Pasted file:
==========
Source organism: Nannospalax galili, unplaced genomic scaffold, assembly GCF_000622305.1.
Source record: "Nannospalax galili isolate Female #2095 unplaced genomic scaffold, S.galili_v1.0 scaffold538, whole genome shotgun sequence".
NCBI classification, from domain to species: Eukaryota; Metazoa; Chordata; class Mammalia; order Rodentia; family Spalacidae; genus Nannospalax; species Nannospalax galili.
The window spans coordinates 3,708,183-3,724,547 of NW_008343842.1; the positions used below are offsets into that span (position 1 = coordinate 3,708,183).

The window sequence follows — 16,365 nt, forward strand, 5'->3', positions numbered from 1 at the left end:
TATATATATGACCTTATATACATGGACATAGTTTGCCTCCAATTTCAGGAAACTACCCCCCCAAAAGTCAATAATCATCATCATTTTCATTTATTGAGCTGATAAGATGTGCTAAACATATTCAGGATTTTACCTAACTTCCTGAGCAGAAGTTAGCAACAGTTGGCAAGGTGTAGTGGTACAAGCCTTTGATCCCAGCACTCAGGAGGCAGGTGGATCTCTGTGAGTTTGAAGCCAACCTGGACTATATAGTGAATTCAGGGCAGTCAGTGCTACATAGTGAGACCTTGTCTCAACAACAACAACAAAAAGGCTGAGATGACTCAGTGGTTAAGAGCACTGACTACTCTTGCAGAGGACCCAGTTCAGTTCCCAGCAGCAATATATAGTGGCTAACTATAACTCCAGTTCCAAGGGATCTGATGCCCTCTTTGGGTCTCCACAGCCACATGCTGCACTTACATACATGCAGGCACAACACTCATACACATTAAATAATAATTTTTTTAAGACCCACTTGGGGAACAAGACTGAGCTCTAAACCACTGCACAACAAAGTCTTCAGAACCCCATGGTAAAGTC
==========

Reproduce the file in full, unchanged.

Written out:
Source organism: Nannospalax galili, unplaced genomic scaffold, assembly GCF_000622305.1.
Source record: "Nannospalax galili isolate Female #2095 unplaced genomic scaffold, S.galili_v1.0 scaffold538, whole genome shotgun sequence".
NCBI classification, from domain to species: Eukaryota; Metazoa; Chordata; class Mammalia; order Rodentia; family Spalacidae; genus Nannospalax; species Nannospalax galili.
The window spans coordinates 3,708,183-3,724,547 of NW_008343842.1; the positions used below are offsets into that span (position 1 = coordinate 3,708,183).

The window sequence follows — 16,365 nt, forward strand, 5'->3', positions numbered from 1 at the left end:
TATATATATGACCTTATATACATGGACATAGTTTGCCTCCAATTTCAGGAAACTACCCCCCCAAAAGTCAATAATCATCATCATTTTCATTTATTGAGCTGATAAGATGTGCTAAACATATTCAGGATTTTACCTAACTTCCTGAGCAGAAGTTAGCAACAGTTGGCAAGGTGTAGTGGTACAAGCCTTTGATCCCAGCACTCAGGAGGCAGGTGGATCTCTGTGAGTTTGAAGCCAACCTGGACTATATAGTGAATTCAGGGCAGTCAGTGCTACATAGTGAGACCTTGTCTCAACAACAACAACAAAAAGGCTGAGATGACTCAGTGGTTAAGAGCACTGACTACTCTTGCAGAGGACCCAGTTCAGTTCCCAGCAGCAATATATAGTGGCTAACTATAACTCCAGTTCCAAGGGATCTGATGCCCTCTTTGGGTCTCCACAGCCACATGCTGCACTTACATACATGCAGGCACAACACTCATACACATTAAATAATAATTTTTTTAAGACCCACTTGGGGAACAAGACTGAGCTCTAAACCACTGCACAACAAAGTCTTCAGAACCCCATGGTAAAGTC